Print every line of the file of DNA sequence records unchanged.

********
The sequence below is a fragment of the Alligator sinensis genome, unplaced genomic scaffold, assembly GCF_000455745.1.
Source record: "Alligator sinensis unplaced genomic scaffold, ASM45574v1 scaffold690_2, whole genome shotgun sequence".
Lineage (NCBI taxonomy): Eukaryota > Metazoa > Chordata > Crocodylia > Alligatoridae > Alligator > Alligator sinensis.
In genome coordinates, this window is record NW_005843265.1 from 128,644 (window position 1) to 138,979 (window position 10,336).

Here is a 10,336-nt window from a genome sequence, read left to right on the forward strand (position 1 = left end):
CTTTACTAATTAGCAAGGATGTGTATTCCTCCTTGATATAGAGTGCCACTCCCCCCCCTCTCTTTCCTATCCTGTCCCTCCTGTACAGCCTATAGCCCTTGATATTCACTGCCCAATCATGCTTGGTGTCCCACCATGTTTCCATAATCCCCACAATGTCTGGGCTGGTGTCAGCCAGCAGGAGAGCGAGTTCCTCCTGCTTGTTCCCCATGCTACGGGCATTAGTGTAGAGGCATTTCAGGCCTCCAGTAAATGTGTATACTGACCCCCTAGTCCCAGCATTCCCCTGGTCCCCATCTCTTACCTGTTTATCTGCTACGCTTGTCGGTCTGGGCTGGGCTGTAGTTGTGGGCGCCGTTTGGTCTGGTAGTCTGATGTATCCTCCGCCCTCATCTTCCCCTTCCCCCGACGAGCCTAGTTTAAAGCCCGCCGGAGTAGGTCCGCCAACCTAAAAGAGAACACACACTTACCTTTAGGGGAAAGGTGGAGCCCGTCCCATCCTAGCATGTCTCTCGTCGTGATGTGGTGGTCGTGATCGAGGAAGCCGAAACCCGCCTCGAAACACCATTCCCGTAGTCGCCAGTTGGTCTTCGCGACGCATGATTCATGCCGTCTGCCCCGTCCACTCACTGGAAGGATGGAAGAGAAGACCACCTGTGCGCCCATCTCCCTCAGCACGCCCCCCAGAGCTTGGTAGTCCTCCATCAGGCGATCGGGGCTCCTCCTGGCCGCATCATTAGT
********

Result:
The sequence below is a fragment of the Alligator sinensis genome, unplaced genomic scaffold, assembly GCF_000455745.1.
Source record: "Alligator sinensis unplaced genomic scaffold, ASM45574v1 scaffold690_2, whole genome shotgun sequence".
Lineage (NCBI taxonomy): Eukaryota > Metazoa > Chordata > Crocodylia > Alligatoridae > Alligator > Alligator sinensis.
In genome coordinates, this window is record NW_005843265.1 from 128,644 (window position 1) to 138,979 (window position 10,336).

Here is a 10,336-nt window from a genome sequence, read left to right on the forward strand (position 1 = left end):
CTTTACTAATTAGCAAGGATGTGTATTCCTCCTTGATATAGAGTGCCACTCCCCCCCCTCTCTTTCCTATCCTGTCCCTCCTGTACAGCCTATAGCCCTTGATATTCACTGCCCAATCATGCTTGGTGTCCCACCATGTTTCCATAATCCCCACAATGTCTGGGCTGGTGTCAGCCAGCAGGAGAGCGAGTTCCTCCTGCTTGTTCCCCATGCTACGGGCATTAGTGTAGAGGCATTTCAGGCCTCCAGTAAATGTGTATACTGACCCCCTAGTCCCAGCATTCCCCTGGTCCCCATCTCTTACCTGTTTATCTGCTACGCTTGTCGGTCTGGGCTGGGCTGTAGTTGTGGGCGCCGTTTGGTCTGGTAGTCTGATGTATCCTCCGCCCTCATCTTCCCCTTCCCCCGACGAGCCTAGTTTAAAGCCCGCCGGAGTAGGTCCGCCAACCTAAAAGAGAACACACACTTACCTTTAGGGGAAAGGTGGAGCCCGTCCCATCCTAGCATGTCTCTCGTCGTGATGTGGTGGTCGTGATCGAGGAAGCCGAAACCCGCCTCGAAACACCATTCCCGTAGTCGCCAGTTGGTCTTCGCGACGCATGATTCATGCCGTCTGCCCCGTCCACTCACTGGAAGGATGGAAGAGAAGACCACCTGTGCGCCCATCTCCCTCAGCACGCCCCCCAGAGCTTGGTAGTCCTCCATCAGGCGATCGGGGCTCCTCCTGGCCGCATCATTAGT